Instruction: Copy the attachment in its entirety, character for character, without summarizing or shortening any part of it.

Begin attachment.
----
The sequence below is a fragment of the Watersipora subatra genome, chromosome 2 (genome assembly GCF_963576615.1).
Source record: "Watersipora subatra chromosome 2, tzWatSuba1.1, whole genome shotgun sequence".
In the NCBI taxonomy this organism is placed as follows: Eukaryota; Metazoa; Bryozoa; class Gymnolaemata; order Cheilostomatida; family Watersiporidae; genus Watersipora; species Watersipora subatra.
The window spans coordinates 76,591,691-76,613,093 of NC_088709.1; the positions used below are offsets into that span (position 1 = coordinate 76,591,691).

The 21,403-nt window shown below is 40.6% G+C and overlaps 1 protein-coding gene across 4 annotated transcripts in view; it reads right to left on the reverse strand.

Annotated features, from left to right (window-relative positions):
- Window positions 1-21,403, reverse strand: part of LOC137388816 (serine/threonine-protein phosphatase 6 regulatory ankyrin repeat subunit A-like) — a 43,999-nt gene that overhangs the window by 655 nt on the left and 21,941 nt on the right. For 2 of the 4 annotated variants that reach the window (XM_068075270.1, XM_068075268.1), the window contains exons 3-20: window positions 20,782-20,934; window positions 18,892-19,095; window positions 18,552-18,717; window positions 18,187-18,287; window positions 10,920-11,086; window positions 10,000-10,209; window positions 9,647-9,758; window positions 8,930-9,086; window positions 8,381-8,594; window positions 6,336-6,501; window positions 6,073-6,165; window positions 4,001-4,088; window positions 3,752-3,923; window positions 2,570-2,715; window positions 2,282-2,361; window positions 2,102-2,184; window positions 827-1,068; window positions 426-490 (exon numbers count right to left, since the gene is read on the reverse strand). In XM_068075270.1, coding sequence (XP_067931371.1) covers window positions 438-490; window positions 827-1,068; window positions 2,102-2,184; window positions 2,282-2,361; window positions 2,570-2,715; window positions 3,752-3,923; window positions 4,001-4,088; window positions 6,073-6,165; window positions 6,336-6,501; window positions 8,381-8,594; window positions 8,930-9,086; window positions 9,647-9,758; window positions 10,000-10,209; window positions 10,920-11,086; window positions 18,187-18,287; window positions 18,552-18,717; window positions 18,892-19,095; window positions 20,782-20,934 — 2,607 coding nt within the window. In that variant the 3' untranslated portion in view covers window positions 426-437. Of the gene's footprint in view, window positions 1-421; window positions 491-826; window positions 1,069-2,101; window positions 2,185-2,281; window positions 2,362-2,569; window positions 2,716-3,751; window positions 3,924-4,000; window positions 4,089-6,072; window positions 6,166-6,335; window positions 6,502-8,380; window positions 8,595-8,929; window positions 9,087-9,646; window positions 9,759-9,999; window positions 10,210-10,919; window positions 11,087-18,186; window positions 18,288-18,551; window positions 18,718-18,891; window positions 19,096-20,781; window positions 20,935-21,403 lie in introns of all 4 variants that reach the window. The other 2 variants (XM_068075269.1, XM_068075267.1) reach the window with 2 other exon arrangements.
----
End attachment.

The sequence below is a fragment of the Watersipora subatra genome, chromosome 2 (genome assembly GCF_963576615.1).
Source record: "Watersipora subatra chromosome 2, tzWatSuba1.1, whole genome shotgun sequence".
In the NCBI taxonomy this organism is placed as follows: Eukaryota; Metazoa; Bryozoa; class Gymnolaemata; order Cheilostomatida; family Watersiporidae; genus Watersipora; species Watersipora subatra.
The window spans coordinates 76,591,691-76,613,093 of NC_088709.1; the positions used below are offsets into that span (position 1 = coordinate 76,591,691).

The 21,403-nt window shown below is 40.6% G+C and overlaps 1 protein-coding gene across 4 annotated transcripts in view; it reads right to left on the reverse strand.

Annotated features, from left to right (window-relative positions):
- Window positions 1-21,403, reverse strand: part of LOC137388816 (serine/threonine-protein phosphatase 6 regulatory ankyrin repeat subunit A-like) — a 43,999-nt gene that overhangs the window by 655 nt on the left and 21,941 nt on the right. For 2 of the 4 annotated variants that reach the window (XM_068075270.1, XM_068075268.1), the window contains exons 3-20: window positions 20,782-20,934; window positions 18,892-19,095; window positions 18,552-18,717; window positions 18,187-18,287; window positions 10,920-11,086; window positions 10,000-10,209; window positions 9,647-9,758; window positions 8,930-9,086; window positions 8,381-8,594; window positions 6,336-6,501; window positions 6,073-6,165; window positions 4,001-4,088; window positions 3,752-3,923; window positions 2,570-2,715; window positions 2,282-2,361; window positions 2,102-2,184; window positions 827-1,068; window positions 426-490 (exon numbers count right to left, since the gene is read on the reverse strand). In XM_068075270.1, coding sequence (XP_067931371.1) covers window positions 438-490; window positions 827-1,068; window positions 2,102-2,184; window positions 2,282-2,361; window positions 2,570-2,715; window positions 3,752-3,923; window positions 4,001-4,088; window positions 6,073-6,165; window positions 6,336-6,501; window positions 8,381-8,594; window positions 8,930-9,086; window positions 9,647-9,758; window positions 10,000-10,209; window positions 10,920-11,086; window positions 18,187-18,287; window positions 18,552-18,717; window positions 18,892-19,095; window positions 20,782-20,934 — 2,607 coding nt within the window. In that variant the 3' untranslated portion in view covers window positions 426-437. Of the gene's footprint in view, window positions 1-421; window positions 491-826; window positions 1,069-2,101; window positions 2,185-2,281; window positions 2,362-2,569; window positions 2,716-3,751; window positions 3,924-4,000; window positions 4,089-6,072; window positions 6,166-6,335; window positions 6,502-8,380; window positions 8,595-8,929; window positions 9,087-9,646; window positions 9,759-9,999; window positions 10,210-10,919; window positions 11,087-18,186; window positions 18,288-18,551; window positions 18,718-18,891; window positions 19,096-20,781; window positions 20,935-21,403 lie in introns of all 4 variants that reach the window. The other 2 variants (XM_068075269.1, XM_068075267.1) reach the window with 2 other exon arrangements.